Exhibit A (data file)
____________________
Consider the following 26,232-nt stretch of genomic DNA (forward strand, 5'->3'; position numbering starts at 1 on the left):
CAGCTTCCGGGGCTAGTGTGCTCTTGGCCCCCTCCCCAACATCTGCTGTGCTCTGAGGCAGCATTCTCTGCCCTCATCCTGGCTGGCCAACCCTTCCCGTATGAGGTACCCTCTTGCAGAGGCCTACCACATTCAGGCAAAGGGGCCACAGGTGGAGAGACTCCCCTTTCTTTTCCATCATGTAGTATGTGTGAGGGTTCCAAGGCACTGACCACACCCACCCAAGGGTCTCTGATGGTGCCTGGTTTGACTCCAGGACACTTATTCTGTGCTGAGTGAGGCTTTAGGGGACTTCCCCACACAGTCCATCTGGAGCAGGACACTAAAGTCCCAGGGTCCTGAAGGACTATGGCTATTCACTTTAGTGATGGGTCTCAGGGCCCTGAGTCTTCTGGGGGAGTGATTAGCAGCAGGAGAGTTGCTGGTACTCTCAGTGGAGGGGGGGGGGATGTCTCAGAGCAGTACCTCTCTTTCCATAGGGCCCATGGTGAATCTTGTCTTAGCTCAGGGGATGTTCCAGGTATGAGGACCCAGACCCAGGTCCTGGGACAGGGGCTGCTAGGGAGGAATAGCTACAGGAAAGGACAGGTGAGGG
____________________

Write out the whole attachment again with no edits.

Consider the following 26,232-nt stretch of genomic DNA (forward strand, 5'->3'; position numbering starts at 1 on the left):
CAGCTTCCGGGGCTAGTGTGCTCTTGGCCCCCTCCCCAACATCTGCTGTGCTCTGAGGCAGCATTCTCTGCCCTCATCCTGGCTGGCCAACCCTTCCCGTATGAGGTACCCTCTTGCAGAGGCCTACCACATTCAGGCAAAGGGGCCACAGGTGGAGAGACTCCCCTTTCTTTTCCATCATGTAGTATGTGTGAGGGTTCCAAGGCACTGACCACACCCACCCAAGGGTCTCTGATGGTGCCTGGTTTGACTCCAGGACACTTATTCTGTGCTGAGTGAGGCTTTAGGGGACTTCCCCACACAGTCCATCTGGAGCAGGACACTAAAGTCCCAGGGTCCTGAAGGACTATGGCTATTCACTTTAGTGATGGGTCTCAGGGCCCTGAGTCTTCTGGGGGAGTGATTAGCAGCAGGAGAGTTGCTGGTACTCTCAGTGGAGGGGGGGGGGATGTCTCAGAGCAGTACCTCTCTTTCCATAGGGCCCATGGTGAATCTTGTCTTAGCTCAGGGGATGTTCCAGGTATGAGGACCCAGACCCAGGTCCTGGGACAGGGGCTGCTAGGGAGGAATAGCTACAGGAAAGGACAGGTGAGGG